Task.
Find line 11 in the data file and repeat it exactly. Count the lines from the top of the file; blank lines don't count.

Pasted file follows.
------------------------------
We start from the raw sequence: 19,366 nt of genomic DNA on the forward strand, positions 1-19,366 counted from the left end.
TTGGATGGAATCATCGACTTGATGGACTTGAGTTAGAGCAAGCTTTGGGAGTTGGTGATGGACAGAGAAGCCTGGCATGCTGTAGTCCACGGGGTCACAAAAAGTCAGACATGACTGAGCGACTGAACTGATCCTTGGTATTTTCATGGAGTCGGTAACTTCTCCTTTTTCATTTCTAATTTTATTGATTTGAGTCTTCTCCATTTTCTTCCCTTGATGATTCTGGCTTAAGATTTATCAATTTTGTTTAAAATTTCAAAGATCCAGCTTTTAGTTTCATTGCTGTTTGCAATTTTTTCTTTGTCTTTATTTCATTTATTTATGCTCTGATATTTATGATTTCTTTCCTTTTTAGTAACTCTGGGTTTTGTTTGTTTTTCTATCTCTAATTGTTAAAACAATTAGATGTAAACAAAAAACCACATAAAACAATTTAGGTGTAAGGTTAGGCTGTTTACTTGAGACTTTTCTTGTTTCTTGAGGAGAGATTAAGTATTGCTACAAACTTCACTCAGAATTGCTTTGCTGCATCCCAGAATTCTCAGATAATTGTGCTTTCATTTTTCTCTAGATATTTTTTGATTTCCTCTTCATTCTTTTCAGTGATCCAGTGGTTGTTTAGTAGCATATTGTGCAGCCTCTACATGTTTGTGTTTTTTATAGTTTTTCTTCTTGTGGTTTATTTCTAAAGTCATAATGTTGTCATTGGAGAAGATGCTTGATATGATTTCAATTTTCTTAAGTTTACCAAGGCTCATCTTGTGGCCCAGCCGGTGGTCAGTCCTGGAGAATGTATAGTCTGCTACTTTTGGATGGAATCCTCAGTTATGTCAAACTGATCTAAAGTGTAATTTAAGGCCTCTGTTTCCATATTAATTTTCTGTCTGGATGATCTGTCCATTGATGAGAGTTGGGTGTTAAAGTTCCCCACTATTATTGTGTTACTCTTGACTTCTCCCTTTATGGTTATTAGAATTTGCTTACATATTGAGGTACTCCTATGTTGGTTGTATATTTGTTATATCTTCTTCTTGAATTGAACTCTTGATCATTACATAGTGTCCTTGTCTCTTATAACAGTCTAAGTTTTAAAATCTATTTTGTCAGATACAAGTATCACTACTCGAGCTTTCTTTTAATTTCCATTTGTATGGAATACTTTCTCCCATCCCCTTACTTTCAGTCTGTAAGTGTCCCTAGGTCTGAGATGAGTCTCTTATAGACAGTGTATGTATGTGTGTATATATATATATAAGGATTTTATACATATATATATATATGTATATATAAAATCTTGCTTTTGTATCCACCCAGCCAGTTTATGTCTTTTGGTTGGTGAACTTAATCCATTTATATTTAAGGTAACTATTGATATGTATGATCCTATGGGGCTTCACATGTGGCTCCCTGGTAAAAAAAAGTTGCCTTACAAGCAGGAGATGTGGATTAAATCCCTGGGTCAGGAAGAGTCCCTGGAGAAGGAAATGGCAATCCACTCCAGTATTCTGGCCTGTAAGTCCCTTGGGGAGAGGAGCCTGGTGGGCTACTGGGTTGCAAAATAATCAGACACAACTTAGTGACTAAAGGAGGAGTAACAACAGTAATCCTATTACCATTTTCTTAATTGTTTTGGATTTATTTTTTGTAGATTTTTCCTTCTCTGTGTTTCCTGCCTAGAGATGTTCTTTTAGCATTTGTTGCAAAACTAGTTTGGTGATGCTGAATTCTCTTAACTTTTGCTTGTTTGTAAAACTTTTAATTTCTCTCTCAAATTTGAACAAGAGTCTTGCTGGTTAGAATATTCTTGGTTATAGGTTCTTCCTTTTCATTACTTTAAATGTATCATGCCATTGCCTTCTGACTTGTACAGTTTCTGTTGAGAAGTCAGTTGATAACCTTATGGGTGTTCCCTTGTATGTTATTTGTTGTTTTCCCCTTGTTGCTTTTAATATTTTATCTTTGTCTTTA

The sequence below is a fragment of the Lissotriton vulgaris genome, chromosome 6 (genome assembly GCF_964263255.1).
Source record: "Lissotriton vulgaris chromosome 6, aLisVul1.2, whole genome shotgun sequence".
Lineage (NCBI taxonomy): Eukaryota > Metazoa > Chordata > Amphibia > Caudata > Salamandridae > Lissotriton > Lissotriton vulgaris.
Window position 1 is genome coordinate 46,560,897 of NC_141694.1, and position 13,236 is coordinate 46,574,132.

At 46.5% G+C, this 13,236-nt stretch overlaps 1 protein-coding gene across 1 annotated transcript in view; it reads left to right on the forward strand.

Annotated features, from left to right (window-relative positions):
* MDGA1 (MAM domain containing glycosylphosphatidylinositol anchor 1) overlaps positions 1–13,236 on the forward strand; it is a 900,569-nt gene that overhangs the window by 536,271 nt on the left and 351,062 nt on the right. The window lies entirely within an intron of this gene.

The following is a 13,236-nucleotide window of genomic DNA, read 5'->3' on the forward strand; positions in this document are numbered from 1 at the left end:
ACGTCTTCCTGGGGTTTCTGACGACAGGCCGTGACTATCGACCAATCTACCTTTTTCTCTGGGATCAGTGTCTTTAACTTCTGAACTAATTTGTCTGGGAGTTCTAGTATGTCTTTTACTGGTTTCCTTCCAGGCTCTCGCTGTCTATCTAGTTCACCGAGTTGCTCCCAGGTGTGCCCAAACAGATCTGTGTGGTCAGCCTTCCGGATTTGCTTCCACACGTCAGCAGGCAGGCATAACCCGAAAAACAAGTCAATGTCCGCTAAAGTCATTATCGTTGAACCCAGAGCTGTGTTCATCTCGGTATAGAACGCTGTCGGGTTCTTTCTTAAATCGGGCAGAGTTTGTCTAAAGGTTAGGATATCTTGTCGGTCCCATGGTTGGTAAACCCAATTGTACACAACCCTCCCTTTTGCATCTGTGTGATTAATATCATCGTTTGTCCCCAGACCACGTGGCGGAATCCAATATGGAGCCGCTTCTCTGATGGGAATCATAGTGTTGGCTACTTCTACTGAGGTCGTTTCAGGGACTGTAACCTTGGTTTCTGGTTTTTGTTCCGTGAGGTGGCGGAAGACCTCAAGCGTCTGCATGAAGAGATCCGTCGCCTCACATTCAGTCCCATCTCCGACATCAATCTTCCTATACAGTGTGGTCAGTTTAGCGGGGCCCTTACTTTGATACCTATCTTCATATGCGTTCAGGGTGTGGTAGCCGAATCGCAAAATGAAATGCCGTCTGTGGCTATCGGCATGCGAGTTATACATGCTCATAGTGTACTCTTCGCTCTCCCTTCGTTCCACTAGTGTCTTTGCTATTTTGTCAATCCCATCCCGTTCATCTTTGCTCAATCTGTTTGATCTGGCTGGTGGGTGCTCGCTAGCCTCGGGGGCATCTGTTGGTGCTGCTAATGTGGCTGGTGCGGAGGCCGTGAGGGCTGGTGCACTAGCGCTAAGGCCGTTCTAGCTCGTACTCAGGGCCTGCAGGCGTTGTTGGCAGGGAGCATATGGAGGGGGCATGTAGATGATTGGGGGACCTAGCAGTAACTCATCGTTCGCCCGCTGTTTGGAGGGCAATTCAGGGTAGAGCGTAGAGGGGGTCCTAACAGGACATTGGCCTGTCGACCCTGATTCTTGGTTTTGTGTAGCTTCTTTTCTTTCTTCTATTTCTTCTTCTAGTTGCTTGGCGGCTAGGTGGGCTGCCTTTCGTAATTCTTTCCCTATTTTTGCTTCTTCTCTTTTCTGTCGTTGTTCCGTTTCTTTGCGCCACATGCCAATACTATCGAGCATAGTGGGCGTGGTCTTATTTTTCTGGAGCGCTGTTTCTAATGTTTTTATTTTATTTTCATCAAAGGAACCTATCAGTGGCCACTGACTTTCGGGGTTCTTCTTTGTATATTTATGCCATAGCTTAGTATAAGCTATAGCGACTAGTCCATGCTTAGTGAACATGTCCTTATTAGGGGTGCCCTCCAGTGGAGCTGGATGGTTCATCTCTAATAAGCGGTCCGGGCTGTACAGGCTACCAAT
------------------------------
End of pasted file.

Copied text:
ACGTCTTCCTGGGGTTTCTGACGACAGGCCGTGACTATCGACCAATCTACCTTTTTCTCTGGGATCAGTGTCTTTAACTTCTGAACTAATTTGTCTGGGAGTTCTAGTATGTCTTTTACTGGTTTCCTTCCAGGCTCTCGCTGTCTATCTAGTTCACCGAGTTGCTCCCAGGTGTGCCCAAACAGATCTGTGTGGTCAGCCTTCCGGATTTGCTTCCACACGTCAGCAGGCAGGCATAACCCGAAAAACAAGTCAATGTCCGCTAAAGTCATTATCGTTGAACCCAGAGCTGTGTTCATCTCGGTATAGAACGCTGTCGGGTTCTTTCTTAAATCGGGCAGAGTTTGTCTAAAGGTTAGGATATCTTGTCGGTCCCATGGTTGGTAAACCCAATTGTACACAACCCTCCCTTTTGCATCTGTGTGATTAATATCATCGTTTGTCCCCAGACCACGTGGCGGAATCCAATATGGAGCCGCTTCTCTGATGGGAATCATAGTGTTGGCTACTTCTACTGAGGTCGTTTCAGGGACTGTAACCTTGGTTTCTGGTTTTTGTTCCGTGAGGTGGCGGAAGACCTCAAGCGTCTGCATGAAGAGATCCGTCGCCTCACATTCAGTCCCATCTCCGACATCAATCTTCCTATACAGTGTGGTCAGTTTAGCGGGGCCCTTACTTTGATACCTATCTTCATATGCGTTCAGGGTGTGGTAGCCGAATCGCAAAATGAAATGCCGTCTGTGGCTATCGGCATGCGAGTTATACATGCTCATAGTGTACTCTTCGCTCTCCCTTCGTTCCACTAGTGTCTTTGCTATTTTGTCAATCCCATCCCGTTCATCTTTGCTCAATCTGTTTGATCTGGCTGGTGGGTGCTCGCTAGCCTCGGGGGCATCTGTTGGTGCTGCTAATGTGGCTGGTGCGGAGGCCGTGAGGGCTGGTGCACTAGCGCTAAGGCCGTTCTAGCTCGTACTCAGGGCCTGCAGGCGTTGTTGGCAGGGAGCATATGGAGGGGGCATGTAGATGATTGGGGGACCTAGCAGTAACTCATCGTTCGCCCGCTGTTTGGAGGGCAATTCAGGGTAGAGCGTAGAGGGGGTCCTAACAGGACATTGGCCTGTCGACCCTGATTCTTGGTTTTGTGTAGCTTCTTTTCTTTCTTCTATTTCTTCTTCTAGTTGCTTGGCGGCTAGGTGGGCTGCCTTTCGTAATTCTTTCCCTATTTTTGCTTCTTCTCTTTTCTGTCGTTGTTCCGTTTCTTTGCGCCACATGCCAATACTATCGAGCATAGTGGGCGTGGTCTTATTTTTCTGGAGCGCTGTTTCTAATGTTTTTATTTTATTTTCATCAAAGGAACCTATCAGTGGCCACTGACTTTCGGGGTTCTTCTTTGTATATTTATGCCATAGCTTAGTATAAGCTATAGCGACTAGTCCATGCTTAGTGAACATGTCCTTATTAGGGGTGCCCTCCAGTGGAGCTGGATGGTTCATCTCTAATAAGCGGTCCGGGCTGTACAGGCTACCAAT